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Beginners guide to investing

Written by Travis Stanley

 

We trade our time for money. Most of us have jobs and we commit to spending time working in exchange for money. This is not the only way to earn more money. Yes, we can work more hours but do we all want to do this? One way we can get our money making more money for us is to invest. Our investments can even earn money when we sleep or even on the weekends. Investing can be complex, and I am not saying it isn’t, but like anything you haven’t done before, there is always a first time. You have investments in your superannuation fund right now, so you have probably been investing without even realising it.

Let’s talk about how easy it can be for you.

Types of Investments or Assets Classes

Google says you can invest in pretty much anything you want. This does not infer the less the investment is known, the more it will return or earn, just because less people know about it.

The two main types of investments, or asset classes, are:

  • Growth assets: investments such as shares and property.
  • Defensive assets: investments like cash and fixed interest.

These two main types live up to their names.

Shares and property are expected to grow, or increase in value, over time but will likely go up and down in value over the short term, i.e. they can be volatile.

Defensive assets still grow but at a far lesser rate, meaning they are stable. Whilst Growth assets go up and down over a short period, Defensive assets typically stay stable. Historically, in the longer term Growth assets outperform, or earn more, than Defensive assets.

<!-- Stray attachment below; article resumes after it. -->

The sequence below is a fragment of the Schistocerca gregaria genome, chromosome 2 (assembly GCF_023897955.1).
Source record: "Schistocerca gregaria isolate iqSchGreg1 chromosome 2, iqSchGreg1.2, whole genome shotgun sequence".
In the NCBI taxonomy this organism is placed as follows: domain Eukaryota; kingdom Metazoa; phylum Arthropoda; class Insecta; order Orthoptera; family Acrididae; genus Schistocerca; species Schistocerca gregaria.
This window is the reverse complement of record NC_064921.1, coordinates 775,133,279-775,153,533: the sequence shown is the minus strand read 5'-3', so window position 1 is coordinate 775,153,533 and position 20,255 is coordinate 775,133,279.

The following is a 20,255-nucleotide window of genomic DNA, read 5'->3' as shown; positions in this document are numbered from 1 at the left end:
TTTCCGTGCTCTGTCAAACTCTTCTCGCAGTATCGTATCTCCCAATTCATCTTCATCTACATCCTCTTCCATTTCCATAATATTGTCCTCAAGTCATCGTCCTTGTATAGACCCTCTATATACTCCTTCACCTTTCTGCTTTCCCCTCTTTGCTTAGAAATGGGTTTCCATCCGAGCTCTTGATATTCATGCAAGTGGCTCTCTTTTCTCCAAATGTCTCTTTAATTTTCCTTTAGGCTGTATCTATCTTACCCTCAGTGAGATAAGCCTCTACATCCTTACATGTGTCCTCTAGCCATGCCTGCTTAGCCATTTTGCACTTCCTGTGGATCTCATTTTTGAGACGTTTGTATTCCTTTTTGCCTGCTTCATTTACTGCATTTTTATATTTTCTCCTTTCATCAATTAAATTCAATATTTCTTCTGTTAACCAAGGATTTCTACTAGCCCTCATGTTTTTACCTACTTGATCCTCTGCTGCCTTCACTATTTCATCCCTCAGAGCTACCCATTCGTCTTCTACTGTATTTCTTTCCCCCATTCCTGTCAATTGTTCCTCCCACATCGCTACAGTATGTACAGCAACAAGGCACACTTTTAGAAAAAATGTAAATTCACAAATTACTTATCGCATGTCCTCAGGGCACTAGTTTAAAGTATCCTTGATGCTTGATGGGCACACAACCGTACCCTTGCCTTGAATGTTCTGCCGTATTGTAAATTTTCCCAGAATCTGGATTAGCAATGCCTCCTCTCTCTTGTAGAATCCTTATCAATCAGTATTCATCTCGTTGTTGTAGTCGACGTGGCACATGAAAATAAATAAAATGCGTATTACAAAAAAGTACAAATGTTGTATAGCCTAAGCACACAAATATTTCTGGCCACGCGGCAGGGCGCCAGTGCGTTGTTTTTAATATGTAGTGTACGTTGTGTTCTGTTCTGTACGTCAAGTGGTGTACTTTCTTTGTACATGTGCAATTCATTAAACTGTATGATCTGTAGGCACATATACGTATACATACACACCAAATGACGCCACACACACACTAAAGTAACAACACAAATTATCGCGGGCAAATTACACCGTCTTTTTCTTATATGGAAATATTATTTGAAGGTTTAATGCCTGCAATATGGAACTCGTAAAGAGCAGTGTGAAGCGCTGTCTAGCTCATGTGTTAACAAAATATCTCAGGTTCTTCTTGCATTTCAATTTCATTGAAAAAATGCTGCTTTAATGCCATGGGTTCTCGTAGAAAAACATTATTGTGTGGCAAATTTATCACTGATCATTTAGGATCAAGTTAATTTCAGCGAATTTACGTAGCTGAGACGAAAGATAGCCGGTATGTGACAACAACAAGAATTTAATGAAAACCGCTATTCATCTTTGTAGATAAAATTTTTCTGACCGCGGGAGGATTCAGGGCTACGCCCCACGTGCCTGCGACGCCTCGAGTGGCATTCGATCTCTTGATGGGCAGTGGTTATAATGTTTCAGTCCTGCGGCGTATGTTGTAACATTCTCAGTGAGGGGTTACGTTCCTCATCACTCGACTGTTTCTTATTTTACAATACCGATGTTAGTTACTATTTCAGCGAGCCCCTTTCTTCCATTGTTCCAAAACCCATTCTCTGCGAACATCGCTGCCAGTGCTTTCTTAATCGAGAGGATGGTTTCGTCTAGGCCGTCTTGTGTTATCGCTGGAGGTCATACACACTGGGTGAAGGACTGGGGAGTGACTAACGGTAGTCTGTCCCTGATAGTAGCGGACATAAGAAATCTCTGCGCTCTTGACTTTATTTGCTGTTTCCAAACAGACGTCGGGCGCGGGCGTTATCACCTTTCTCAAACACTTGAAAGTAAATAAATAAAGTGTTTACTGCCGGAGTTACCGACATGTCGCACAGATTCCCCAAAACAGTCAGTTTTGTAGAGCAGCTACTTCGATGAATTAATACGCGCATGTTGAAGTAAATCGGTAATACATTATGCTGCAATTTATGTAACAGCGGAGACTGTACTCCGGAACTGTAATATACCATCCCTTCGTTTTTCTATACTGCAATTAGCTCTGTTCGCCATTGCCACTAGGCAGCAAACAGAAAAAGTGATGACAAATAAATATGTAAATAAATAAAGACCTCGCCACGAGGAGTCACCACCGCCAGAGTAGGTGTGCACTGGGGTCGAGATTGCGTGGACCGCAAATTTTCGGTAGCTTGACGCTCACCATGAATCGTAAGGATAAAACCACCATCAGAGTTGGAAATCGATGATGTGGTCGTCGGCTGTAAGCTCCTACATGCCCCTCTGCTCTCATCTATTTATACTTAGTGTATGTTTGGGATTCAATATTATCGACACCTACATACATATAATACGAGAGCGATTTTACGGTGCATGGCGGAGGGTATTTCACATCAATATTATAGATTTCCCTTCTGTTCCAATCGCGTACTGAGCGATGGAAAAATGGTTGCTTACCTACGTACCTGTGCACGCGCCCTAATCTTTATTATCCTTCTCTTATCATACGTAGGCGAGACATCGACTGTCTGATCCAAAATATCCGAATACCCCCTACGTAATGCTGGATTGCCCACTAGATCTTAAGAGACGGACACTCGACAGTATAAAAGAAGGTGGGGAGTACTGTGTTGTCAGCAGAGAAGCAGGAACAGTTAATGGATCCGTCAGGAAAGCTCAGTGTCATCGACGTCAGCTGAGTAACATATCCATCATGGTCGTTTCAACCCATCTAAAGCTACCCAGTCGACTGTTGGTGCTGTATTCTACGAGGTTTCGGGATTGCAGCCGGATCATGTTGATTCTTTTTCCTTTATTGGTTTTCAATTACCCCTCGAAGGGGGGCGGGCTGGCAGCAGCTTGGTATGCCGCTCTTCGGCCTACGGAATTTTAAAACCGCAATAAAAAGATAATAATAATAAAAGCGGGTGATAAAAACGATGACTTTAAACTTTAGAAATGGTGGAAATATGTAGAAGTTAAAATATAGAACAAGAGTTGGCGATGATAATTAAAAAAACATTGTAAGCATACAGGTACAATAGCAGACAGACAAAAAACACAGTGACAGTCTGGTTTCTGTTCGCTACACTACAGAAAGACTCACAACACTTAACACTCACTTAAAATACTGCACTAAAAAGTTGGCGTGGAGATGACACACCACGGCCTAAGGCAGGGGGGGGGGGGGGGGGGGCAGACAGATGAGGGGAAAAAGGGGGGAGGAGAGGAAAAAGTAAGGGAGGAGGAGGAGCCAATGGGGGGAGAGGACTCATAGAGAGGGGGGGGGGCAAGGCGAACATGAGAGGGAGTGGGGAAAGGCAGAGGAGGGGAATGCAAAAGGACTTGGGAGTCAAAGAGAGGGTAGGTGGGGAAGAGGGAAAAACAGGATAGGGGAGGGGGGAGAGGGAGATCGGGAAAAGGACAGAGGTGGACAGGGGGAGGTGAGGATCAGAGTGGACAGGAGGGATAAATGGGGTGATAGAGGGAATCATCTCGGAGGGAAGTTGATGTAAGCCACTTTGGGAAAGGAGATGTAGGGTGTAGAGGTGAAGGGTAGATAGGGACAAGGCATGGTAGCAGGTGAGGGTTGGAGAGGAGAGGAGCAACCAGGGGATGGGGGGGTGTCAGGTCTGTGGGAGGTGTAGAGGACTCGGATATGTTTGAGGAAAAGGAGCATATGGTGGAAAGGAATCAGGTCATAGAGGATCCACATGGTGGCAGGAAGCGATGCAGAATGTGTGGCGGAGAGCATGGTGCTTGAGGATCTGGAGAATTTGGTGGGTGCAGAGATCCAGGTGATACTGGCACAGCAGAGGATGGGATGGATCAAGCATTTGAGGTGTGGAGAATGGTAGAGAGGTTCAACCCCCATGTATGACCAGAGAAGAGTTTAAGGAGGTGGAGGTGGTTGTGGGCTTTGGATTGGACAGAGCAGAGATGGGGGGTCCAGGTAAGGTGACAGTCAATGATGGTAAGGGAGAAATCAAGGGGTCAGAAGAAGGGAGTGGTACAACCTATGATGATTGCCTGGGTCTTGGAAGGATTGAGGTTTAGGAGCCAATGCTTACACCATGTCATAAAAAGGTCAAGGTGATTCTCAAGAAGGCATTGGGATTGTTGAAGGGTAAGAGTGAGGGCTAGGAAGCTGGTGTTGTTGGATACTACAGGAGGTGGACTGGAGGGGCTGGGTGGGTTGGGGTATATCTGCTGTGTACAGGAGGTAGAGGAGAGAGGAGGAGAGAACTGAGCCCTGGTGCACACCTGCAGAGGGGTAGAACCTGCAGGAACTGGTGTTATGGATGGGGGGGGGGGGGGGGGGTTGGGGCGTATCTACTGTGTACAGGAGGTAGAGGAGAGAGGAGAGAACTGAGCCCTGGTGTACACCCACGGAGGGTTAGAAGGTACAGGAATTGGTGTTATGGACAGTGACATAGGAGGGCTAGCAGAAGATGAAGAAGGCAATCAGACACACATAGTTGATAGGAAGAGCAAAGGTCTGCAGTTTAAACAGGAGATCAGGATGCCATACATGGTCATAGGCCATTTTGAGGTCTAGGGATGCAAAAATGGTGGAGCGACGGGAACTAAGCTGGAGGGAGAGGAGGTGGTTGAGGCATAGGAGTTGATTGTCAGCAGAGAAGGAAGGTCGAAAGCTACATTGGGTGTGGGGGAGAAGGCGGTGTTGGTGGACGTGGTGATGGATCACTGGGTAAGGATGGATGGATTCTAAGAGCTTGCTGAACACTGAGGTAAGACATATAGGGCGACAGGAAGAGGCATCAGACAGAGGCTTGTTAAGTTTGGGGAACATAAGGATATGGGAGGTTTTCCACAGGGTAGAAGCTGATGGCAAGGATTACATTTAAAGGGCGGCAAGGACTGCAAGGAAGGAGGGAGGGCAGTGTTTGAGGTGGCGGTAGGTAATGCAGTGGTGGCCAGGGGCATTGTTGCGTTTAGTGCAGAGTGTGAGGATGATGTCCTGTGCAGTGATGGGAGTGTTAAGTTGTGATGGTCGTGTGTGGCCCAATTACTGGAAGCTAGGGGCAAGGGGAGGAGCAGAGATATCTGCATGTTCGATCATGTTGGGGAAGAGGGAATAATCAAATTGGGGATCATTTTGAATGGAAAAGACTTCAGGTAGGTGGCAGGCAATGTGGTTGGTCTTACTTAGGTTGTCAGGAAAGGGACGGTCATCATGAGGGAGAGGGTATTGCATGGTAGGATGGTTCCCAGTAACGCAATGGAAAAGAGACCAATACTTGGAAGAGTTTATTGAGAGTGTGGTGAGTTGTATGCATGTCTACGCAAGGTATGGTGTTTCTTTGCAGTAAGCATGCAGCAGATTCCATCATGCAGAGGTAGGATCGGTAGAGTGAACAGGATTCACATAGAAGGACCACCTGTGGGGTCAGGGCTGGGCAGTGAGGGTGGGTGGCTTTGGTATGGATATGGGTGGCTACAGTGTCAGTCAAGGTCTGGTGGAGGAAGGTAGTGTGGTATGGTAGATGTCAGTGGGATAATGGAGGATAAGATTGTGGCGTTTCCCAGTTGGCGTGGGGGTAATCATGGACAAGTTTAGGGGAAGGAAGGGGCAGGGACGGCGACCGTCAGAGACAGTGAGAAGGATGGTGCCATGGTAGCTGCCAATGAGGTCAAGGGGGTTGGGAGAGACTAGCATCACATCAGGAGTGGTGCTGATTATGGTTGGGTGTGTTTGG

Passive vs Active Managed Funds

You may also have come across the term Managed Funds whilst looking into investment options. Managed funds are run by companies that buy and sell shares on your behalf to make money. You have some of these in your Superannuation fund right now. There are two main types of funds: passively managed and actively managed funds. The easiest way to understand the difference is; actively managed funds work around the world 24-7 to make you money. Passively managed funds only work 9-5 Monday to Friday. Passively managed funds seek to match the market, and actively managed funds seek to beat the market. Passively managed funds are cheaper due to this, not to say that all actively managed funds are too ‘expensive’. Both these types of funds have their place and choosing either comes down to your preference. Just be aware of the difference and how this impacts on what you wish to achieve from your investment.

 

Things to Consider

Risk: How do you feel about risk? What does risk mean to you? Consider how you would feel if your investment dropped in value by 30% in the first 12 months. What action would you take? Bear in mind that all investments will go up and down over time, the trick is to think long term. Investing is a marathon, not a sprint. Be wary of any investment product claiming to make money quick. This is not investing, it is called speculating, which is considered high risk. Investors consider their time line, and this will help determine the maximum amount of risk they should accept. Risk is linked to reward but framed by investment horizon or time line. The higher the return you want, the longer the investment time frame should be and the more risk you will have to accept. Your attitude toward risk is a very personal thing but ask yourself, what is the return I want and how long am I investing for? These numbers must be determined by you.